The Our Savior and Transfiguration Monastery
Pushkina St. 1
Price: monastery tour - 60 UAH for a group of up to 10 people
Working hours: from 9 a.m. to 7.45 p.m.
Spread on the high Desna River’s bank, the majestic complex of the Our Savior and Transfiguration Monastery is rightly considered to be old Novhorod-Siversky’s key sight. Founded almost thousand years ago, it is numbers to the oldest and the most beautiful Ukraine’s monasteries.
The exact date of the Our Savior and Transfiguration Monastery’s foundation is lost in history. However, according to legend, it was laid by Old Russian Prince Mstislav in the 11th century. Being surrounded with powerful stone wall, the monastery looked like an impregnable fortress and fulfilled an important defensive function. And it was here that Novhorod-Siversky’s princes received the ministrations for various deeds.
Initially all monastic complex’s buildings were wooden. First stone constructions appeared here in the 12th century – these were the Petropavlovskaya Church and the Cathedral of Our Saviour (Our Savior and Transfiguration Cathedral), which was considered to be the cloister’s main temple. At the same time, monastery’s household buildings’ system started to form.
In 1239, however, the majority of buildings in the Our Savior and Transfiguration Monastery were ruined and ransacked during Mongols' and Tatars' invasions. Afterwards the Cloister was desolated and remained in this state until the 17th century, when it was rebuilt again. That was true renaissance period for the cloister.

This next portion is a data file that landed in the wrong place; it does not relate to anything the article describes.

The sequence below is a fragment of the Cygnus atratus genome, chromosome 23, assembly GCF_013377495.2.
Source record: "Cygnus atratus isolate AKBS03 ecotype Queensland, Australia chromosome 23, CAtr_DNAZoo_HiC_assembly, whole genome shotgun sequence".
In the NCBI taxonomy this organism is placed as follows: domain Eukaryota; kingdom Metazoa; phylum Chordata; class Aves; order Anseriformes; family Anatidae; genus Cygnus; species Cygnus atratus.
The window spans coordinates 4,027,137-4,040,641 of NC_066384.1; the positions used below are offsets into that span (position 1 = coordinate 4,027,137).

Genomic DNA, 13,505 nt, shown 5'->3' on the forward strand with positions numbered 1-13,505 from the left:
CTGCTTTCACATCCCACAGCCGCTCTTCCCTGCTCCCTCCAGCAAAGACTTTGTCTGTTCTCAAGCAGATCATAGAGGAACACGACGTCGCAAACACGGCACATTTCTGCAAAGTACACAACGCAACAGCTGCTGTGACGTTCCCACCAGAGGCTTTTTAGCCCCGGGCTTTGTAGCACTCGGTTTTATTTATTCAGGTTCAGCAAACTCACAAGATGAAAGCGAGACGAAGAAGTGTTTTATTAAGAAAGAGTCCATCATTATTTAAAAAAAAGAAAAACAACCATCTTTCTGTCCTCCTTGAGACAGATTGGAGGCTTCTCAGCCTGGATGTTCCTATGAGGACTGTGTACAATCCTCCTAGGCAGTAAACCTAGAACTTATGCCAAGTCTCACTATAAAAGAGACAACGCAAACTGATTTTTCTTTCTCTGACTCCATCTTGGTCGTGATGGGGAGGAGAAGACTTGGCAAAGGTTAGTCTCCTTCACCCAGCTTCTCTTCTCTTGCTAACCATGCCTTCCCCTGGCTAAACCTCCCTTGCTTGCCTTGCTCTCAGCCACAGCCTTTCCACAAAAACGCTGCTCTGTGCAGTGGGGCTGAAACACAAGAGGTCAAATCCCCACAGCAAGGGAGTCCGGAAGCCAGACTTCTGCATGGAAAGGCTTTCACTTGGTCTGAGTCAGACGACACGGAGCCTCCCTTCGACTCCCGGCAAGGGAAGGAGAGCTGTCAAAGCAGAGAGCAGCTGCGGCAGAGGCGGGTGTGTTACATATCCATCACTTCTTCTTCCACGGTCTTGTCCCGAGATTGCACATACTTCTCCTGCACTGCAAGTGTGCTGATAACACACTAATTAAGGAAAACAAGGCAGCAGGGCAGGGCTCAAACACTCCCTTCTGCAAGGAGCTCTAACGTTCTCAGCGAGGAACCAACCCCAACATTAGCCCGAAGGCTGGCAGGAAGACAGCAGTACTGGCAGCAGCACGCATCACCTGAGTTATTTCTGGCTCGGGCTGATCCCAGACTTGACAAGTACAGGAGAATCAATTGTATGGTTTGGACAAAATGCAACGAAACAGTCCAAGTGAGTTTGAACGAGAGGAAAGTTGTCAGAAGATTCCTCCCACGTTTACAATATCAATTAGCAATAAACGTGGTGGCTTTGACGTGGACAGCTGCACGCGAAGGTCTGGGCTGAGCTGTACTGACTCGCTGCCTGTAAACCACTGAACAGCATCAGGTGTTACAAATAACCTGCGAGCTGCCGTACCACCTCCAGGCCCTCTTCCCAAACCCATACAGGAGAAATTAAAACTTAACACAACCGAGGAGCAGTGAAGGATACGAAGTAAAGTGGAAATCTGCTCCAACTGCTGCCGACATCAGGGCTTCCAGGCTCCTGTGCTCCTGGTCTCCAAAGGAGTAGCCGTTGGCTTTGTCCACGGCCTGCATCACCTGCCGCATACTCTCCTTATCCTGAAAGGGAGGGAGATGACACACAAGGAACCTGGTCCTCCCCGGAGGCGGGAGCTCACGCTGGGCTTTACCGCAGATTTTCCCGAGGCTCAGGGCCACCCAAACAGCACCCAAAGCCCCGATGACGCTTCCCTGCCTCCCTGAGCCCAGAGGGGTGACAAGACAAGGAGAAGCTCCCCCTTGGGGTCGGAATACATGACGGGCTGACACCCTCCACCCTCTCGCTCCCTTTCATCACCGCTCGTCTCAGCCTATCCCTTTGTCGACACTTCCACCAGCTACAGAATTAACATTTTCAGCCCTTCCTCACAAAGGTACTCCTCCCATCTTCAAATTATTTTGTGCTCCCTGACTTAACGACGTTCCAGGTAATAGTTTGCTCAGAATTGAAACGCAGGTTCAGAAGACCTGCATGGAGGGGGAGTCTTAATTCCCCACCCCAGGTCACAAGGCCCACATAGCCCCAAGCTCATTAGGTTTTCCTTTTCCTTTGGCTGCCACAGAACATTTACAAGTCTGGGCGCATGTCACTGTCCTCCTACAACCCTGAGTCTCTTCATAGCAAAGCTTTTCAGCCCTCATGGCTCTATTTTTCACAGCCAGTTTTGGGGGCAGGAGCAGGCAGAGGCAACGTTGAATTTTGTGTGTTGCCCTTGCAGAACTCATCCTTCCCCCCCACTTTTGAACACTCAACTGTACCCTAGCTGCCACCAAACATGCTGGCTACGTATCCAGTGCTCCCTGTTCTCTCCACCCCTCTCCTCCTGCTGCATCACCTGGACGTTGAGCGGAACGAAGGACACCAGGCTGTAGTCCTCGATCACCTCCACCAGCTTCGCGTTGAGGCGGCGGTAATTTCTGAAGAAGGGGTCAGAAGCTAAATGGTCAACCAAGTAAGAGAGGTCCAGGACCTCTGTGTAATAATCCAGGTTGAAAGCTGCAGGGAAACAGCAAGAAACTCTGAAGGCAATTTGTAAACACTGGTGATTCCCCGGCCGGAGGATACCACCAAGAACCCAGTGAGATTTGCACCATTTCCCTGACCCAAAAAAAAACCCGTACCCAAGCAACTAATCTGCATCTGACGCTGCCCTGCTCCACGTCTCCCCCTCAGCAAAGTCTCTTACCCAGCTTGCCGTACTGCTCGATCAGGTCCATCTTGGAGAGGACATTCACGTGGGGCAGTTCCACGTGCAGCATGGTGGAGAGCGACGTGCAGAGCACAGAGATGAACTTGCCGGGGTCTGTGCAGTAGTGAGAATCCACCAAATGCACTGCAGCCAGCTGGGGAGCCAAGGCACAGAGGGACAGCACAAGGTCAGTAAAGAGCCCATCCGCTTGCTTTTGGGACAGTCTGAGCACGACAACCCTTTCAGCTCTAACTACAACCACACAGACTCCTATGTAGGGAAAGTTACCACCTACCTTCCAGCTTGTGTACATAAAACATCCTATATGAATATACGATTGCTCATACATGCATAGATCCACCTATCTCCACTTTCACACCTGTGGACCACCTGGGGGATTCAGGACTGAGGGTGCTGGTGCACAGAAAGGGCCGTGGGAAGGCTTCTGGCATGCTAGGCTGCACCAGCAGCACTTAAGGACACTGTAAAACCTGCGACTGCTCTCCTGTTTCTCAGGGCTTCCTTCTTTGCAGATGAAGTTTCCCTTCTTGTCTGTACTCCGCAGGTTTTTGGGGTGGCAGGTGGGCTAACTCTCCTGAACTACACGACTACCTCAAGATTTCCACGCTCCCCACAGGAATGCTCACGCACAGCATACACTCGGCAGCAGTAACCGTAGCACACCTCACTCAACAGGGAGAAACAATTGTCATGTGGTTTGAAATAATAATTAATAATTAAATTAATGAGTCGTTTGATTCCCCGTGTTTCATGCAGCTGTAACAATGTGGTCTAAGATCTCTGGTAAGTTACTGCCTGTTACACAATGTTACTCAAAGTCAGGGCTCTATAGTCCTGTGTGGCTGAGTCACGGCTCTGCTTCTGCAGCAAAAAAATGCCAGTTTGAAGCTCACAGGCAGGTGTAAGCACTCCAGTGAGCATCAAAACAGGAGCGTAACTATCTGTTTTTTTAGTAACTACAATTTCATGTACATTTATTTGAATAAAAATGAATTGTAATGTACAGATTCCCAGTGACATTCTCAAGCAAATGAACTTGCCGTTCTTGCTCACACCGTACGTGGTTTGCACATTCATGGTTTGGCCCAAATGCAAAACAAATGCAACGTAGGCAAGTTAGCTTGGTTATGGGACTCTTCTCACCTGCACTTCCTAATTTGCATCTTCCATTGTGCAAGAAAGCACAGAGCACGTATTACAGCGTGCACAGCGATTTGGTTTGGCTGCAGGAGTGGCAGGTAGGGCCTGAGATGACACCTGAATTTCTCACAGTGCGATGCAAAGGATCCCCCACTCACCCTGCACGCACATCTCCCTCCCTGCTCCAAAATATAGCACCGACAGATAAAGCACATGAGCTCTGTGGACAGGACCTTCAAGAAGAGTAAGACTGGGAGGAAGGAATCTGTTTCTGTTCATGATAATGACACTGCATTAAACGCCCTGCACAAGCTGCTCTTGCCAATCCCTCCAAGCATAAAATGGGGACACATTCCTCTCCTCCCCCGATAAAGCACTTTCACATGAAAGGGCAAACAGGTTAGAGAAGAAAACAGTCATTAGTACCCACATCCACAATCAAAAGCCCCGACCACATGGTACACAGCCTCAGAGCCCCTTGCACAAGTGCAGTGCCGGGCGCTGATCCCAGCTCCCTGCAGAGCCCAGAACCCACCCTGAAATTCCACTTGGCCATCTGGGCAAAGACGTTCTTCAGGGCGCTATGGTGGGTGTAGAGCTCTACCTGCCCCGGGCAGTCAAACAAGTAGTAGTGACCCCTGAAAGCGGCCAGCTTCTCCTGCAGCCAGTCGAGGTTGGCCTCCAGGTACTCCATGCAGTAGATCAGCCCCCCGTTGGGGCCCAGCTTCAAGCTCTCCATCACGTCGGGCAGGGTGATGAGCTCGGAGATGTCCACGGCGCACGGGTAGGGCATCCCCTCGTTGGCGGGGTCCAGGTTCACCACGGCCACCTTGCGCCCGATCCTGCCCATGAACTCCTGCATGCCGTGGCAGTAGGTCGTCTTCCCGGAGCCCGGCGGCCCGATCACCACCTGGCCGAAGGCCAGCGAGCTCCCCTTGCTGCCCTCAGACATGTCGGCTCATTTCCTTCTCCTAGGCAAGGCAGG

Thick walls with corner towers and over gate belfry appeared around the monastery once again. As legend has it, after the Second World War, somebody wanted to dismantle the towers to bricks for building of houses. Yet the walls were so strong that even an explosive could not destroy them! A bridge leading to the Holy Gates with a bell tower was also rebuilt. In addition to this, the Petropavlovskaya Church, chamber and seminary building were constructed.
In the late 18th century, the Russian empress Catherine the Great contributed to the Our Savior and Transfiguration Monastery’s prosperity with all force. She was imbued with extremely warm feelings to the cloister, after visiting Novhorod-Siversky in transit. She ordered to rebuild the Church of Elijah the Prophet and the Cathedral of Our Saviour – the architectural masterpiece created by talented Italian architect Giacomo Quarenghi, who designed many buildings in St. Petersburg – on the monastic complex’s territory. This magnificent temple in Classicism style is considered to be the Our Savior and Transfiguration Monastery’s main adornment even today.
This temple, besides its unusual beauty, is also famous for being the place from where Igor Svyatoslavich led his unsuccessful campaign against Cumans in 1185. This event later became the main subject of the most celebrated Rus’ epics - "The Tale of Igor's Campaign.” Today, on the base of a cloister, a namesake museum stands. Its impressive exposition occupies the former owner’s superior's house.
In the early 20th century, the Our Savior and Transfiguration Monastery was closed upon Soviet authorities’ order and in the following years, it started to collapse. The local residents, however, took the alarm in time and won the status of historical and architectural reserve for their main sight. The Second World War became a tough period for the cloister – a concentration camp, where thousands of people were killed, was located on its premises.
In the post-war time, the monastery was gradually rebuilt and, at the same time, numerous archeological excavations were carried out. They resulted in finding on the territory of the Our Savior and Transfiguration Cloister prince’s tower’s foundation, in whose ruins a woman's and a child's remains lie. Ancient findings were preserved under glass, and observation ground for visitors was equipped nearby.
The Our Savior and Transfiguration Monastery is active even today. The towers, monastic galleries, and dungeons are open to the public, as are the temples.